Titleist DT TruSoft Review: Can It Replace the DT Solo?
For as long as anybody can remember, the Titleist DT line has been a staple in the golf community. Aside from its popularity among corporate promoters via logo balls, the DT Solo has long been on of the best performance-for-your-dollar options on the market. In this Titleist DT TruSoft review, we’ll see if the newcomer can carry the torch of the DT Solo.
The DT TruSoft is a 2-piece ball that occupies the entry-level spot in the Titleist family. The cover is pure ionomer with a 376 dimple tetrahedral design intended to promote a consistent trajectory and flight. The TruSoft Core is a low compression core, but it’s still fast to provide that extra distance for players who need it.
For more technical specs, see our post on the DT TruSoft’s release.
Our Experience with the Titleist DT TruSoft
First things first: the DT TruSoft is softer than the DT Solo — in fact, it’s the softest ball Titleist has ever made. The DT TruSoft’s compression numbers fall in the mid 50s, and that’s 15 points softer than the DT Solo. Titleist introduced a softer ball after the massive success of the NXT Tour S.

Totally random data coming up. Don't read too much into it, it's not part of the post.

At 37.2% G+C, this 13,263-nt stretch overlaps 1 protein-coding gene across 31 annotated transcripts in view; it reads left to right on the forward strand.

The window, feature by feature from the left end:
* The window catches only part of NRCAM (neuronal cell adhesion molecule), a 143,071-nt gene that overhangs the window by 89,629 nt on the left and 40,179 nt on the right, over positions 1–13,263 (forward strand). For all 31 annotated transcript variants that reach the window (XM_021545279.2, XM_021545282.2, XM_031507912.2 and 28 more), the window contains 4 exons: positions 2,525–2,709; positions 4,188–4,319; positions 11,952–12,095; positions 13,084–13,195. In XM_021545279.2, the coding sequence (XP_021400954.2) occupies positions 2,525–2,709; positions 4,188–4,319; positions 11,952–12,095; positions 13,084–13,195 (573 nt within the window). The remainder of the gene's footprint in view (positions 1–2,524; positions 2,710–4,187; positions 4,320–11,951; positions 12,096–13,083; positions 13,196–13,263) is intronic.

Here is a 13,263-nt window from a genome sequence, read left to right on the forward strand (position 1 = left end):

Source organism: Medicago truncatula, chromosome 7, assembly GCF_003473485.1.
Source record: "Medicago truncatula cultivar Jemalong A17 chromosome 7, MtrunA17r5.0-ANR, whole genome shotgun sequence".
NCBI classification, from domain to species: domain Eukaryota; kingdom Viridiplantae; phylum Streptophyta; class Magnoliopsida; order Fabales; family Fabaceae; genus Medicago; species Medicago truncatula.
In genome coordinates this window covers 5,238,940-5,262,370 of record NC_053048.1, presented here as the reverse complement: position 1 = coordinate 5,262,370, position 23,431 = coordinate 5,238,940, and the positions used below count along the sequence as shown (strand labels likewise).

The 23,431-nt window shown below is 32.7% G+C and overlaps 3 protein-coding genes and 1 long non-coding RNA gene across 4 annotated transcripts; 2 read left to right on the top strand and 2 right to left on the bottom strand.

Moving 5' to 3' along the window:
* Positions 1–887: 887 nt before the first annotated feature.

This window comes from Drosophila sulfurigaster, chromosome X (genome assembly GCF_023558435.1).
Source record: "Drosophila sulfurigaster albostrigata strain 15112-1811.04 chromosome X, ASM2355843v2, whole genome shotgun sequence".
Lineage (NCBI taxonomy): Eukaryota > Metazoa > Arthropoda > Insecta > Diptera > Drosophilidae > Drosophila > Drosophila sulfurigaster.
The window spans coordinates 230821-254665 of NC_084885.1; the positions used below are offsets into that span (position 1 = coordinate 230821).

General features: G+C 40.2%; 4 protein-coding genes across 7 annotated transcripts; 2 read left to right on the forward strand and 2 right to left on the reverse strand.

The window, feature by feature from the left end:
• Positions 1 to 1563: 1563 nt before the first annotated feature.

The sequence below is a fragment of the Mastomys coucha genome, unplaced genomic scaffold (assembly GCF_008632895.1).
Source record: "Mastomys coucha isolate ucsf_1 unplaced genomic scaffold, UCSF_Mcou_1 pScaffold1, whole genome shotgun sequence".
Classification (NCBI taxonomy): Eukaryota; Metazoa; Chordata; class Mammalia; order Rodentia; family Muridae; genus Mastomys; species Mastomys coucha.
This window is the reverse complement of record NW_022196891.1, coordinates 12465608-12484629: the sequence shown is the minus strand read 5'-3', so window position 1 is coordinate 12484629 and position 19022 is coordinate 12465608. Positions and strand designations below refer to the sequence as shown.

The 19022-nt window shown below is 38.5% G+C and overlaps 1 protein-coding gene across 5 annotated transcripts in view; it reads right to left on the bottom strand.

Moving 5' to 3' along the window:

Low compression balls can have a tendency to balloon with faster swing speeds, but the DT TruSoft has a surprisingly low and piercing ball flight. The lower trajectory combined with the drag-reducing dimple design means the DT TruSoft gets a lot of roll out. It doesn’t carry particularly long, but it walks a mile after it lands.
Trajectory expectations were set after the driver, but ultimately the DT TruSoft has a pretty normal flight with irons. It launches, well, averagely. It doesn’t jump high off the face, it doesn’t feel hot, but it isn’t low. That’s a good thing though. Drives with long roll left us expecting similar results with irons, but the DT TruSoft seemed to land steeply and stick. Pin seeking with the DT TruSoft is approved.
A surprising outcome in the Titleist DT TruSoft review was the amount of spin with wedges that was available. It performs closer to a ball with a urethane cover, and that’s when its value starts to peek through.
To be frank, putting is putting . . . it rolls true and is easy to lag, so that’s out of the way.
Generally for a ball in this price range, there are two questions: “What does it feel like?” and “What does it sound like?” The DT TruSoft isn’t “muted” as softer golf balls are often described. It has a nice pop and its feel backs the sound up. It is by no means a marshmellow, but it isn’t as crisp as a ProV1.
The DT TruSoft is everything you’ve come to expect from Titleist. It’s predictable, consistent, and durable. It’s a competitive ball in the entire sub $30 range, and at $21.99, its reign of unmatched value should be long.